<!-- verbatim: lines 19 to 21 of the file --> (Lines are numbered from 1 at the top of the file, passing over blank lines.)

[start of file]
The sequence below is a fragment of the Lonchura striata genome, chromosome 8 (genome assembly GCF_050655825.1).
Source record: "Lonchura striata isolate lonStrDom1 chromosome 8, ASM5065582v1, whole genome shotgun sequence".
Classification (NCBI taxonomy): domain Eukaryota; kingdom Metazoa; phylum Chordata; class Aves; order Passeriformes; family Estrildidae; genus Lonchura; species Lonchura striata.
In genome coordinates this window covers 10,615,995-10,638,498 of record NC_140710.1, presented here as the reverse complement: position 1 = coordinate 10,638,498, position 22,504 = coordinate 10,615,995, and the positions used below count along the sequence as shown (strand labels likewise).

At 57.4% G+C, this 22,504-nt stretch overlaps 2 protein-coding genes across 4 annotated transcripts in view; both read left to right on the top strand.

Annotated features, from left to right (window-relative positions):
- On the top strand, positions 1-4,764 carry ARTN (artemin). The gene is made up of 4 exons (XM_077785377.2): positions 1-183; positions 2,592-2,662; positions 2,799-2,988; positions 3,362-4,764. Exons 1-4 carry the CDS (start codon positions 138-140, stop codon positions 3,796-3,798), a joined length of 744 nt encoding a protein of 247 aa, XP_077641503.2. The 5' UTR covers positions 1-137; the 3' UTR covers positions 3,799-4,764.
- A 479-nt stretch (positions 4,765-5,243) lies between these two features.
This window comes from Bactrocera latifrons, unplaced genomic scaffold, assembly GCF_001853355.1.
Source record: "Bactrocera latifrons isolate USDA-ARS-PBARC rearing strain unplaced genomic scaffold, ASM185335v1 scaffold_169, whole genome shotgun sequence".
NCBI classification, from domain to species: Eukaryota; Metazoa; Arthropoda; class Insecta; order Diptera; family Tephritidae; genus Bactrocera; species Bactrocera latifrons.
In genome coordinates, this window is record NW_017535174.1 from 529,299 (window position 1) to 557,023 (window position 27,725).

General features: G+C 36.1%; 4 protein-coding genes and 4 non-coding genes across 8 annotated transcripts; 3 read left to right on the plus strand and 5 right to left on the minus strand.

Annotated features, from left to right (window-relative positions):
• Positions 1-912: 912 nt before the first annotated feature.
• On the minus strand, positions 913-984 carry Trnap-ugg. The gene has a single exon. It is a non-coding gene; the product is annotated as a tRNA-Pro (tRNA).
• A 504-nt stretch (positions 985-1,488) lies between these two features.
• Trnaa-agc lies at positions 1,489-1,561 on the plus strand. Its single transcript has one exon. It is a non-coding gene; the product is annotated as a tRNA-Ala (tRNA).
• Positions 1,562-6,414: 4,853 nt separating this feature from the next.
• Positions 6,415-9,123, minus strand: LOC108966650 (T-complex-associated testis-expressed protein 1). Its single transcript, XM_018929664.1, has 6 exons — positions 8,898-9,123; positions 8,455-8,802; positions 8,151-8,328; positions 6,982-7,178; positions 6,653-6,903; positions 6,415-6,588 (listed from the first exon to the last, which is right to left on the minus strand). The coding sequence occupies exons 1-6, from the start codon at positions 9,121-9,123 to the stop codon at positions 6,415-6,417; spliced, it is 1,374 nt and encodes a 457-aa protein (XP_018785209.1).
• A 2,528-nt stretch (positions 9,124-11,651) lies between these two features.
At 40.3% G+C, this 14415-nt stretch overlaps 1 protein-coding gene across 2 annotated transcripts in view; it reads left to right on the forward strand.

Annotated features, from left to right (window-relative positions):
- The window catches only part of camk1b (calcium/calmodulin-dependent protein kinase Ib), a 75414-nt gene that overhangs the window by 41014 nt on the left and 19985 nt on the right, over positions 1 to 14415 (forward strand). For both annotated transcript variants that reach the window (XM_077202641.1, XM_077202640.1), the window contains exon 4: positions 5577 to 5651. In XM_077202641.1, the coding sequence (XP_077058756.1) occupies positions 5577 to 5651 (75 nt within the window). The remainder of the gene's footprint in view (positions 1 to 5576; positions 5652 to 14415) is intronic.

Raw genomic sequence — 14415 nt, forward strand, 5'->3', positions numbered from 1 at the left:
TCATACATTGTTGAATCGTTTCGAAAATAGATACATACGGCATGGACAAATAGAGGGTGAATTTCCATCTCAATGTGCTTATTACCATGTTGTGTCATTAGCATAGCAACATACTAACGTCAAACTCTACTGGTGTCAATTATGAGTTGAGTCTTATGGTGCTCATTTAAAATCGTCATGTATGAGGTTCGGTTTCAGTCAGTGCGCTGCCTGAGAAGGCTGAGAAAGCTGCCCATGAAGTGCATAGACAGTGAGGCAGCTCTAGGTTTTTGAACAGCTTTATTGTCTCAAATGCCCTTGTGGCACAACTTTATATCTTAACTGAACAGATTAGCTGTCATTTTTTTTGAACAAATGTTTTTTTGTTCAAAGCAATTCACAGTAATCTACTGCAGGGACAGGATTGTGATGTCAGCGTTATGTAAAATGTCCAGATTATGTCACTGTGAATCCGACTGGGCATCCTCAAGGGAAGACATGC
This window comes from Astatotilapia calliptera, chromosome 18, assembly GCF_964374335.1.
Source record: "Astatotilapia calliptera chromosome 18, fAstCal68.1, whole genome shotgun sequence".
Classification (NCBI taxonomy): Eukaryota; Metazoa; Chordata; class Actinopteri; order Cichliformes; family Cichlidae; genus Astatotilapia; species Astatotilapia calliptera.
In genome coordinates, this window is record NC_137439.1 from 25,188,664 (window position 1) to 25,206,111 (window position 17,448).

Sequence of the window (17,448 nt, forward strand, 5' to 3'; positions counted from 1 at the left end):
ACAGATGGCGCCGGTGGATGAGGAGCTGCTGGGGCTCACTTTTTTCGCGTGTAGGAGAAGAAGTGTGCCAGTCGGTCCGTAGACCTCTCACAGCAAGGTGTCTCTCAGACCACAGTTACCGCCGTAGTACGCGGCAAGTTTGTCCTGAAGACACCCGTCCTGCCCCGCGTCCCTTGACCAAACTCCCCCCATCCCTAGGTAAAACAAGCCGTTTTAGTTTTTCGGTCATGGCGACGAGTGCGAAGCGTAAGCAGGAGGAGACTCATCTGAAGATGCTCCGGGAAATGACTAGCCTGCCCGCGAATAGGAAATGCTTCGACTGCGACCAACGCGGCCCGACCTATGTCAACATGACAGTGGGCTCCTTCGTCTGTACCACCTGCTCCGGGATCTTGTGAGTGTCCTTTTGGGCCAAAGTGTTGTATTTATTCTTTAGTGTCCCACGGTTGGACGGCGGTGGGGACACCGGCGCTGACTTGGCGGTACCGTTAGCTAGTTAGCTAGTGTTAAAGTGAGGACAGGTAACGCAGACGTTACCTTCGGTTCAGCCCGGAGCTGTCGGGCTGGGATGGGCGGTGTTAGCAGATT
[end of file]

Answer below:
• Positions 1,562-6,414: 4,853 nt separating this feature from the next.
• Positions 6,415-9,123, minus strand: LOC108966650 (T-complex-associated testis-expressed protein 1). Its single transcript, XM_018929664.1, has 6 exons — positions 8,898-9,123; positions 8,455-8,802; positions 8,151-8,328; positions 6,982-7,178; positions 6,653-6,903; positions 6,415-6,588 (listed from the first exon to the last, which is right to left on the minus strand). The coding sequence occupies exons 1-6, from the start codon at positions 9,121-9,123 to the stop codon at positions 6,415-6,417; spliced, it is 1,374 nt and encodes a 457-aa protein (XP_018785209.1).
• A 2,528-nt stretch (positions 9,124-11,651) lies between these two features.